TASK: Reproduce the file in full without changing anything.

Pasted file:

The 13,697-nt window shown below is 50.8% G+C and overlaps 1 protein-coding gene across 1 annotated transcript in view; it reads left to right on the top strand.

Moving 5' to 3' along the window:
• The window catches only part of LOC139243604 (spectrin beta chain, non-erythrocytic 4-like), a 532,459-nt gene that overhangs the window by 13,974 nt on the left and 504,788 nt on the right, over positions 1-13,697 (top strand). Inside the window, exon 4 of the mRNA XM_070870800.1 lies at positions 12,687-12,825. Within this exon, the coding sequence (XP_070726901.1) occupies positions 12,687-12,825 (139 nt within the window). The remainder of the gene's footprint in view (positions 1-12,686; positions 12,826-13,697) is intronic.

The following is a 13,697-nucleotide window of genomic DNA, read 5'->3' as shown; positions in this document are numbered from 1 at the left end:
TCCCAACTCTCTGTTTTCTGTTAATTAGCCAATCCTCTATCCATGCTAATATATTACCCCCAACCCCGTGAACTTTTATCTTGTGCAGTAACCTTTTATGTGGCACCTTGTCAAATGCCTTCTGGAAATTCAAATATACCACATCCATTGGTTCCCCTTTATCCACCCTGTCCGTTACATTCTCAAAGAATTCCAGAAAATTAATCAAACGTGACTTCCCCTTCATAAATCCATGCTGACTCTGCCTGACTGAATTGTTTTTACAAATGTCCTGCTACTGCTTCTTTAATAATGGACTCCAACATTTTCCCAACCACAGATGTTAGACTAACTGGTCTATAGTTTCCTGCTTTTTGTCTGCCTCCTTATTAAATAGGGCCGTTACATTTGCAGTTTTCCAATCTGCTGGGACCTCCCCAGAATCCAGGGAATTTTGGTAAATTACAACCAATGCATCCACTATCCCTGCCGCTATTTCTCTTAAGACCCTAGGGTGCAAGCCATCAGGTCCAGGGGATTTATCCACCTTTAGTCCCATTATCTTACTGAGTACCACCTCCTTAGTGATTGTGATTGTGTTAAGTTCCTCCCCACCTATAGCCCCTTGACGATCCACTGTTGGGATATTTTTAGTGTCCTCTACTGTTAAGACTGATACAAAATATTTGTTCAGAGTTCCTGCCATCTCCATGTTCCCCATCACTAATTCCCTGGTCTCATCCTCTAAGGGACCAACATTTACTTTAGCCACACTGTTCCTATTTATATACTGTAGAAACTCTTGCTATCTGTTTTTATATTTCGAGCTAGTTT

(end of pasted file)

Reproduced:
The 13,697-nt window shown below is 50.8% G+C and overlaps 1 protein-coding gene across 1 annotated transcript in view; it reads left to right on the top strand.

Moving 5' to 3' along the window:
• The window catches only part of LOC139243604 (spectrin beta chain, non-erythrocytic 4-like), a 532,459-nt gene that overhangs the window by 13,974 nt on the left and 504,788 nt on the right, over positions 1-13,697 (top strand). Inside the window, exon 4 of the mRNA XM_070870800.1 lies at positions 12,687-12,825. Within this exon, the coding sequence (XP_070726901.1) occupies positions 12,687-12,825 (139 nt within the window). The remainder of the gene's footprint in view (positions 1-12,686; positions 12,826-13,697) is intronic.

The following is a 13,697-nucleotide window of genomic DNA, read 5'->3' as shown; positions in this document are numbered from 1 at the left end:
TCCCAACTCTCTGTTTTCTGTTAATTAGCCAATCCTCTATCCATGCTAATATATTACCCCCAACCCCGTGAACTTTTATCTTGTGCAGTAACCTTTTATGTGGCACCTTGTCAAATGCCTTCTGGAAATTCAAATATACCACATCCATTGGTTCCCCTTTATCCACCCTGTCCGTTACATTCTCAAAGAATTCCAGAAAATTAATCAAACGTGACTTCCCCTTCATAAATCCATGCTGACTCTGCCTGACTGAATTGTTTTTACAAATGTCCTGCTACTGCTTCTTTAATAATGGACTCCAACATTTTCCCAACCACAGATGTTAGACTAACTGGTCTATAGTTTCCTGCTTTTTGTCTGCCTCCTTATTAAATAGGGCCGTTACATTTGCAGTTTTCCAATCTGCTGGGACCTCCCCAGAATCCAGGGAATTTTGGTAAATTACAACCAATGCATCCACTATCCCTGCCGCTATTTCTCTTAAGACCCTAGGGTGCAAGCCATCAGGTCCAGGGGATTTATCCACCTTTAGTCCCATTATCTTACTGAGTACCACCTCCTTAGTGATTGTGATTGTGTTAAGTTCCTCCCCACCTATAGCCCCTTGACGATCCACTGTTGGGATATTTTTAGTGTCCTCTACTGTTAAGACTGATACAAAATATTTGTTCAGAGTTCCTGCCATCTCCATGTTCCCCATCACTAATTCCCTGGTCTCATCCTCTAAGGGACCAACATTTACTTTAGCCACACTGTTCCTATTTATATACTGTAGAAACTCTTGCTATCTGTTTTTATATTTCGAGCTAGTTT